Our sssssssssssaaaaaaaafety matters . . . but only when it suits.
No other conclusion can be drawn from the cognitive disconnect that, on the one hand, the merest assertion of potential risk is sufficient to justify the government's forcing us to wear a seat belt and buy a half dozen air bags, to not make rights on red and accept being interviewed by roadside cops at random to make sure we're not "drunk" (without having given any reason to suspect we might be) and – on the other hand – its lawn dart insouciance toward the actually dangerous . . . which has been forced upon us by the very same government.
Consider the latest example – the news that over the course of less than two years – from September 2016 through March 2018 – at least 37 automated Uber cars crashed into something And – infamously – someone.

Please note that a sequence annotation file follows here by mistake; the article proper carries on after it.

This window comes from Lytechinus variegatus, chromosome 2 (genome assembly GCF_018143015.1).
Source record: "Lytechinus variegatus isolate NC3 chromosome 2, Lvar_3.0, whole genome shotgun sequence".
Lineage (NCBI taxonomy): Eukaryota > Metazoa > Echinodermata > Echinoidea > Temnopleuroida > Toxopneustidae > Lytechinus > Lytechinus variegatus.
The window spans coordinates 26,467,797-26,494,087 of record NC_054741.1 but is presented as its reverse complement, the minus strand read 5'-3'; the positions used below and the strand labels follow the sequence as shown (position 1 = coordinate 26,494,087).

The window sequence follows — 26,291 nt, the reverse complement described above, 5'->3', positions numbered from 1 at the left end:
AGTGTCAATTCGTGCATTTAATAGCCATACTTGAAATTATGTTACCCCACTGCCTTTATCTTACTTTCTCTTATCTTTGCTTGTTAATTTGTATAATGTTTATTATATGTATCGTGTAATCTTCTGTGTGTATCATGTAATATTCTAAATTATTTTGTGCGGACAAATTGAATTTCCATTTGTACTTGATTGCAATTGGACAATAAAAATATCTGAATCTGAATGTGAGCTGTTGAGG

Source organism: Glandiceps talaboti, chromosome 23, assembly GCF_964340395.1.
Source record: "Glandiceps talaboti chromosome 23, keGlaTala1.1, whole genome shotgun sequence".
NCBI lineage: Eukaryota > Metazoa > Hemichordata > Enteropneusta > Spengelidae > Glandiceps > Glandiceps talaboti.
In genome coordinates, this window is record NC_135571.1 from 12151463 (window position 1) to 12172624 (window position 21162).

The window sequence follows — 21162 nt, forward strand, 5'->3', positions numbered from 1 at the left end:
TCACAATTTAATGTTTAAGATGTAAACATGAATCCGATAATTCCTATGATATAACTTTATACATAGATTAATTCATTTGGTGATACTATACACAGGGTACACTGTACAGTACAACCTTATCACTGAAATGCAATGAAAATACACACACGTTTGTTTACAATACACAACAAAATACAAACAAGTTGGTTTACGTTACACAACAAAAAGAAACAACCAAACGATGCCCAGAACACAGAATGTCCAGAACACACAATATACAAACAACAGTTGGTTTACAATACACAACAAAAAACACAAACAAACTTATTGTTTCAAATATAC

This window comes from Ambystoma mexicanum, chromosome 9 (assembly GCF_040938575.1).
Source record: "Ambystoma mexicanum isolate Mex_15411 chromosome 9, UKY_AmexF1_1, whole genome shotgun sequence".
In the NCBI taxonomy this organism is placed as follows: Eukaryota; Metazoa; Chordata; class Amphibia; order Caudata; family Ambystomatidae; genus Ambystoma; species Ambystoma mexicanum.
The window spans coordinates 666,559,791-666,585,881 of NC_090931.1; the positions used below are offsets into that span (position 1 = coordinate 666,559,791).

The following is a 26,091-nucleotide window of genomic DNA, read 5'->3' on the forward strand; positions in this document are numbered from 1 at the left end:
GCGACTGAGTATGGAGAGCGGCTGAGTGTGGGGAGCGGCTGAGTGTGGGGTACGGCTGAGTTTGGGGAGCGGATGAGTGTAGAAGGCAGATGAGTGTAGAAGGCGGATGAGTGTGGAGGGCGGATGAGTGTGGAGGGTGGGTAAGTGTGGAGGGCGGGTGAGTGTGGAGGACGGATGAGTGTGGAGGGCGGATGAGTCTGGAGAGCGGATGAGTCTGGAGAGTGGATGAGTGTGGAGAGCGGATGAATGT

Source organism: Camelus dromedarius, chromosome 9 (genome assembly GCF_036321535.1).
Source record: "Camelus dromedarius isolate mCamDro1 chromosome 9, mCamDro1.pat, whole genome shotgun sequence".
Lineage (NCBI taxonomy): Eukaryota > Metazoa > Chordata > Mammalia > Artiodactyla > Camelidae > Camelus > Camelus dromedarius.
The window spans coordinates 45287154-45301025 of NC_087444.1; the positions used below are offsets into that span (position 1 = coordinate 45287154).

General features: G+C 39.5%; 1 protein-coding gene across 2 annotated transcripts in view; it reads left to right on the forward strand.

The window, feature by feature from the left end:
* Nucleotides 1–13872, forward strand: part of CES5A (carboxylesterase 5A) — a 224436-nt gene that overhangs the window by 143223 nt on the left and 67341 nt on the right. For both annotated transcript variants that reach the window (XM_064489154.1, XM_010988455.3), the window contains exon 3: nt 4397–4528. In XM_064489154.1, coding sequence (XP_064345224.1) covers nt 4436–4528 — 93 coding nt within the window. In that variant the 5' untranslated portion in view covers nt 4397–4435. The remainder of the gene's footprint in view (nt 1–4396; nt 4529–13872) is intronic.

That someone being 49-year-old Elaine Herzberg (RIP) of Tempe, AZ – who was run over by an Uber car while its "driver" was taking a nap.
Bear in mind there aren't very many automated Uber cars out there. Just a few hundred of them, actually. So proportionately, the number of Ubers that have crashed into things as well as ended things (such as Herzberg's life) is staggering. It is more than the number of Audis that "unintentionally accelerated" back in the '80s (some of you may remember) relative to the hundreds of thousands of Audis then in circulation.
The Audis under suspicion didn't accelerate unintentionally, either. Their drivers did – by inadvertently flooring the accelerator pedal instead of the brake. Which they did because they weren't used to European-style pedal placement, which (at the time) was somewhat tighter-spaced than what was typical then in American cars.